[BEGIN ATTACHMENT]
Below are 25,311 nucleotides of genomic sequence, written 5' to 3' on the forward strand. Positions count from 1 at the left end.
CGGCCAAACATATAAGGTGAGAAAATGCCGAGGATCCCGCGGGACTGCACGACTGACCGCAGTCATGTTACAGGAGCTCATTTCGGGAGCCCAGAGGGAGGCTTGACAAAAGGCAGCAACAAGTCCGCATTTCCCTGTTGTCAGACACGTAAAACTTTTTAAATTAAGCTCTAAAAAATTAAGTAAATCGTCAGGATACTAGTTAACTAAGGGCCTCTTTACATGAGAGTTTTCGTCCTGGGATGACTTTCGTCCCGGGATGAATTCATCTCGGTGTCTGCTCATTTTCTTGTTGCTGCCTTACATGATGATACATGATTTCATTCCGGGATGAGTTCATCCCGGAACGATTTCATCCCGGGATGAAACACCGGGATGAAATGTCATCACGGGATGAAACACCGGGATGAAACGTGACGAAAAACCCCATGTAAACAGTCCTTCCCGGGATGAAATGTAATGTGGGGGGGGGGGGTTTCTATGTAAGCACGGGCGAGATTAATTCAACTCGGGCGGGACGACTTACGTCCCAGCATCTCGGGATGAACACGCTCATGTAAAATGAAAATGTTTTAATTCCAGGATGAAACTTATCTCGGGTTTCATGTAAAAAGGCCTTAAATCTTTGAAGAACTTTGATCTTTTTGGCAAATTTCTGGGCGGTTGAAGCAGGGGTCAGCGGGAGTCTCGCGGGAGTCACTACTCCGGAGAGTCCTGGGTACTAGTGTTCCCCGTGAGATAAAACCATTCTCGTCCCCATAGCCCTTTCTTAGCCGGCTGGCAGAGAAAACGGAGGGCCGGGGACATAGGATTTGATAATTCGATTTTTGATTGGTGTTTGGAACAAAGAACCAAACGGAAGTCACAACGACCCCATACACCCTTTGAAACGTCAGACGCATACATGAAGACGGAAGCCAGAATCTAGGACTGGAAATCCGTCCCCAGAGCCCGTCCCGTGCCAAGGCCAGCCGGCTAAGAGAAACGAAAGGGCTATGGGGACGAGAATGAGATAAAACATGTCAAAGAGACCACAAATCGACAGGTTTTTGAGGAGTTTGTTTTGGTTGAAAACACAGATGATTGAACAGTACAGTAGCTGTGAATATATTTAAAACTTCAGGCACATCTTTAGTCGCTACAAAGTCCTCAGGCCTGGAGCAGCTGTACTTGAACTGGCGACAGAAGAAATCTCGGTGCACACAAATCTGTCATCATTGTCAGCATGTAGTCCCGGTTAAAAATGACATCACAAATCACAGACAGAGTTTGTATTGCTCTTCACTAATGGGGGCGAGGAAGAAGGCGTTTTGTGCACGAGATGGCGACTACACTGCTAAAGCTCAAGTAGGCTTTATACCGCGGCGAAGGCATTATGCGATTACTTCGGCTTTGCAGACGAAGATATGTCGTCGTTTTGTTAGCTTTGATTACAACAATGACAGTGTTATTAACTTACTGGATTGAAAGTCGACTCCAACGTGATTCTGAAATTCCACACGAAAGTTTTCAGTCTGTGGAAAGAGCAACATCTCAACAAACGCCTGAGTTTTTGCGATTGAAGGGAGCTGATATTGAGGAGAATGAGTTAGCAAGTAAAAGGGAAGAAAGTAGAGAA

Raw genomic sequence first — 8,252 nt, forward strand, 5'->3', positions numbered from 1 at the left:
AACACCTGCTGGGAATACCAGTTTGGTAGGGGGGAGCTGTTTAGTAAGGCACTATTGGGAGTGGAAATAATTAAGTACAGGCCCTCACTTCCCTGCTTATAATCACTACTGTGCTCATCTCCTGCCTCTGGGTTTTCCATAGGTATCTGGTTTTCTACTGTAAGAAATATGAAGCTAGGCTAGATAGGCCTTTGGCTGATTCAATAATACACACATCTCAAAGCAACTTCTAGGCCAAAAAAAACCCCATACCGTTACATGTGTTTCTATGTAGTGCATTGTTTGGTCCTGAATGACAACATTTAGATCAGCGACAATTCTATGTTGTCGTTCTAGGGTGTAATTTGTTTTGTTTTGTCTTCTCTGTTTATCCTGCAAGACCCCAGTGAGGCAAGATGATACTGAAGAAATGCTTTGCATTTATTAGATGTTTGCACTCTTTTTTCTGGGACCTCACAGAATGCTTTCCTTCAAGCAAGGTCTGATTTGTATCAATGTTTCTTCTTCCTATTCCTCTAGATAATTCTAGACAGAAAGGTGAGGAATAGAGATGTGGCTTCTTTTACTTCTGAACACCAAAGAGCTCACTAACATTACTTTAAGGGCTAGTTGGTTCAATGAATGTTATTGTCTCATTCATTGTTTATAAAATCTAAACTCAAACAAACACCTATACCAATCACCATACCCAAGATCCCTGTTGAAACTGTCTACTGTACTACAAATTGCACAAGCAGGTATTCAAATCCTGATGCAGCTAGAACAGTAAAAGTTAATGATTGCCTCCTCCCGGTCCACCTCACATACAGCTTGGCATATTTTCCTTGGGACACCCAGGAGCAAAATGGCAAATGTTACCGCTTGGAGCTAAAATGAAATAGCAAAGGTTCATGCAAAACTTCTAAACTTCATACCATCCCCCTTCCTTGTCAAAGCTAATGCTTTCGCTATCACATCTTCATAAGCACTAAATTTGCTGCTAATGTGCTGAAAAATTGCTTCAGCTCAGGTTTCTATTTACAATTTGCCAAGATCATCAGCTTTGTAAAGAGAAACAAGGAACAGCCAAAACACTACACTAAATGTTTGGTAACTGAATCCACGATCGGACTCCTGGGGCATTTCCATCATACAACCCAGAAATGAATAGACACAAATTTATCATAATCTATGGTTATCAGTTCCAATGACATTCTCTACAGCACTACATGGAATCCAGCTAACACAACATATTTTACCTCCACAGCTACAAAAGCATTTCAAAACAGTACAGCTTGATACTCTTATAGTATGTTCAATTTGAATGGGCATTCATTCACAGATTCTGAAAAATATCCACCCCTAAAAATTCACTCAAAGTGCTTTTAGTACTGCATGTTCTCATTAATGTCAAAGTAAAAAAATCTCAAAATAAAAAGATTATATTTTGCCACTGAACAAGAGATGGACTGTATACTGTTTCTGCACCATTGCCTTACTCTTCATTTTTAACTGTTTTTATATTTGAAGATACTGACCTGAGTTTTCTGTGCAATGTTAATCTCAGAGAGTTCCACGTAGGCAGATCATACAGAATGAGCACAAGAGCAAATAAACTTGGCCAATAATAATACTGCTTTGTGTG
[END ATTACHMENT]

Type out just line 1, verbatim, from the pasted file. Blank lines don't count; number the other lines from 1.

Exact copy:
Below are 25,311 nucleotides of genomic sequence, written 5' to 3' on the forward strand. Positions count from 1 at the left end.